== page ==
I’m trying to understand a late-eighteenth-century convergence between the language of temporality and of feeling. Two words that seemed particularly strongly connected were “moment” and “felt.” So what I’ve done is to proceed five years at a time through a 200-year-long corpus, looking at 80-year-long windows from the corpus. In each “snapshot,” I select the twelve words that associate most strongly in vector space with a vector that’s composed of both “moment” and “felt.” In order to graph them on a coordinate plane, I also measure their association with each term separately. The y axis is association with “moment,” and the x axis is association with “felt.” The reference terms themselves are also plotted. This gives me a way to visualize strength of association in the whole cluster — basically, as everything gets closer to the upper-right-hand corner, the strength of association is getting stronger. At the same time we can get a general sense of the semantic character of the cluster.

I’m working with a relatively small collection here — 538 works of British fiction stretched out between 1700 and 1900. I have a larger 18th-century collection, but in this case I needed continuity over a longer span of time, and in order to achieve that I had to limit the collection to fiction, which reduced its size. It also means that the selection of words you’ll see here is different from the selection of words you saw in previous posts about the “felt-moment” convergence, which were based on a generically diverse collection.

Some of the things that are awkward about this video are consequences of the small collection size. For instance, given the small collection size, I have to choose a pretty long window (80 years out of an overall 200-year-long collection). The window is a bit shorter than that at the beginning of the video — for purely dramatic reasons, so that we don’t reach the “climax” of the clip too rapidly.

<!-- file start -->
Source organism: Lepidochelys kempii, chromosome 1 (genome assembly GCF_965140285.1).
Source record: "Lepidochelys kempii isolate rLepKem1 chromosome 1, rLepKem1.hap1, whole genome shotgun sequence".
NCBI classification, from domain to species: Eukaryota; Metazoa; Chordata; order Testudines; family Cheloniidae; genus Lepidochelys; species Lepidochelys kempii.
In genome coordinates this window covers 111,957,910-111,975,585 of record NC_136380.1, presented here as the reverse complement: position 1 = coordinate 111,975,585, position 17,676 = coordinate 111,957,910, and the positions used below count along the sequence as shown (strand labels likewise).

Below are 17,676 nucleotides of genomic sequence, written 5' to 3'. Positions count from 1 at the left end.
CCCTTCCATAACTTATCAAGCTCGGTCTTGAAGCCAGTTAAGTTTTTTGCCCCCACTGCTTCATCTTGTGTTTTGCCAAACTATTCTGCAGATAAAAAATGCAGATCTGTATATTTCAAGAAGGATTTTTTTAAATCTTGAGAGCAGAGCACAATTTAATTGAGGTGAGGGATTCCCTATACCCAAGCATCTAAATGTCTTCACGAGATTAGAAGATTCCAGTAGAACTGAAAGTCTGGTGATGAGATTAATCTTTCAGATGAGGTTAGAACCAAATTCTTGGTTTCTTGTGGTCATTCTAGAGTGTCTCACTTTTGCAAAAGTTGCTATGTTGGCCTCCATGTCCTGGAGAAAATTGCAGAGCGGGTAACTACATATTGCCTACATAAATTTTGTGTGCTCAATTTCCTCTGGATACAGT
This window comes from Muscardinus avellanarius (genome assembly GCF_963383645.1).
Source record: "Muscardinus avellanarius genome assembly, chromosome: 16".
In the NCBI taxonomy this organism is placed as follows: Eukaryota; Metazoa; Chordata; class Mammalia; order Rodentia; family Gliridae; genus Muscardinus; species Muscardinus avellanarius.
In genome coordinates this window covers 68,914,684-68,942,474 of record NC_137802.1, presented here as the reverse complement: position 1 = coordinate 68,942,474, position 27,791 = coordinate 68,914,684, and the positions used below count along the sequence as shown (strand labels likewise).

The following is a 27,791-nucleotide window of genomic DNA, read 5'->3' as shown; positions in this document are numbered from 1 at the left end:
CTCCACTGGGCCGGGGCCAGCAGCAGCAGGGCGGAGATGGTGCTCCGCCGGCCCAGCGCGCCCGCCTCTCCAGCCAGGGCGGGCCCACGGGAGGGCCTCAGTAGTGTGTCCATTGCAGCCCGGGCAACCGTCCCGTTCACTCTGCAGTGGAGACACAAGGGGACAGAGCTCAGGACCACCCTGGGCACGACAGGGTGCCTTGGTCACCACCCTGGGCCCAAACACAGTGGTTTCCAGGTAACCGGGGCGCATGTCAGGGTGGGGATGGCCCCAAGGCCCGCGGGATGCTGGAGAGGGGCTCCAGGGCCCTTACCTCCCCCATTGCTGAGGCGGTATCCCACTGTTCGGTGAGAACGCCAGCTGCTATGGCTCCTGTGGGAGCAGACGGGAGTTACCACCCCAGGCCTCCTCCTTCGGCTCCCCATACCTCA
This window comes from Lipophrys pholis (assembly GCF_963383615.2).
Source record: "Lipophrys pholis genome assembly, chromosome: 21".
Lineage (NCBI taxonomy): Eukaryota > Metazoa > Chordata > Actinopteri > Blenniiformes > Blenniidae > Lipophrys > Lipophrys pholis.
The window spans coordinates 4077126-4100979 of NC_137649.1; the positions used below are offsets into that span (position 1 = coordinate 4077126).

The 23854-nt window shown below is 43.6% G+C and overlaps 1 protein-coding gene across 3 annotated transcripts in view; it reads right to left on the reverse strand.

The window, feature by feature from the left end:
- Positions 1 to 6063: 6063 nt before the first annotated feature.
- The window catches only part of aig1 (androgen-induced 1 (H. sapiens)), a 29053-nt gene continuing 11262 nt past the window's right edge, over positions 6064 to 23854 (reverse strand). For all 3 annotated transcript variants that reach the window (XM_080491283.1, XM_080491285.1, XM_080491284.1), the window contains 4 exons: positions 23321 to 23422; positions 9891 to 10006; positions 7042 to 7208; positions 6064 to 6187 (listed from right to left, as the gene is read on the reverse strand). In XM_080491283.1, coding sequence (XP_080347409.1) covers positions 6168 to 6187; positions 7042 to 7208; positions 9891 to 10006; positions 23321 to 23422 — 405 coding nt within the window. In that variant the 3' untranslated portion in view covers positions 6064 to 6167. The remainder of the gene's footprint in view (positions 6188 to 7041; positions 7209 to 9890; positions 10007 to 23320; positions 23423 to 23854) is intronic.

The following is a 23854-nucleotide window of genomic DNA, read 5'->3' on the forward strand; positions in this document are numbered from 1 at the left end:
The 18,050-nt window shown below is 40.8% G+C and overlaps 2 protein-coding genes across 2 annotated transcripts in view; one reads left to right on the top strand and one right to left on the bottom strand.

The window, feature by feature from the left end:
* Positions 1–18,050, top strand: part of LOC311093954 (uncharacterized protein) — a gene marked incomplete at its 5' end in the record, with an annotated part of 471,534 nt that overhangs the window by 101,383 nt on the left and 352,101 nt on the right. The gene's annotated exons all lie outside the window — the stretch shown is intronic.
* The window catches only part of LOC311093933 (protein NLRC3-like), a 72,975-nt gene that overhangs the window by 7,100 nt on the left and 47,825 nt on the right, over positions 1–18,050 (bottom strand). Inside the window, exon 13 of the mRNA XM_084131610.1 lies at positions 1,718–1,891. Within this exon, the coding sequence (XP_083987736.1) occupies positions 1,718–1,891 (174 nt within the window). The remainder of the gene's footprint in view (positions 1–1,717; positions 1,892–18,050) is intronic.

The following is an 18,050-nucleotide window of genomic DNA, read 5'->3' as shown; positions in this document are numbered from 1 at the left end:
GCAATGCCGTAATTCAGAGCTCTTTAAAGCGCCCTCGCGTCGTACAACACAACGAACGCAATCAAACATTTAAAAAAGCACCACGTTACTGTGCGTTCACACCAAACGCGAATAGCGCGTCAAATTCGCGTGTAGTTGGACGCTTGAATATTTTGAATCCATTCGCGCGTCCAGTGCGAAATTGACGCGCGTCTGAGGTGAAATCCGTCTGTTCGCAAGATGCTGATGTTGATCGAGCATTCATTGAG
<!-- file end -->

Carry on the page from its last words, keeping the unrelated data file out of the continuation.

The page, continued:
Also, of course, the stop-motion animation is rather jerky. With a larger collection, I think it might actually be possible to watch these terms move across the coordinate plane in a smooth and connected fashion. But given the small collection size, smooth motion would be illusory; the data don’t really support that level of precision.

However, even with all those caveats, I feel I’m learning something from the exercise. I think we are glimpsing the transformation of an associative cluster, and looking at the way it changes across time makes me more than ever suspect that — at the moment when it’s strongest — it has something to do with the way late-eighteenth-century fiction imagines suspense. “Anxiety” and “agitation” are durable presences, often in the upper-right-hand corner of the cluster. This interpretation is also, of course, based on reading some of the relevant works, and I think the next stage in exploring the question will be to go back and read them again. As always, I’m inclined to present text-mining more as an exploratory tool or brainstorming technique than as definitive evidence.

It is also a bit interesting to watch the language of gothic agitation turn into language of middle-class striving as we get into the nineteenth century. The intersection between “moment” and “felt” is increasingly occupied not by trembling but by terms like “energy,” “effort,” and “struggle.” I’m not quite sure what to make of that trajectory. Perhaps it helps explain the dissolution of the earlier cluster.

Another way of visualizing clusters like this might be to group terms in a force-directed graph and animate the evolution of the graph across time.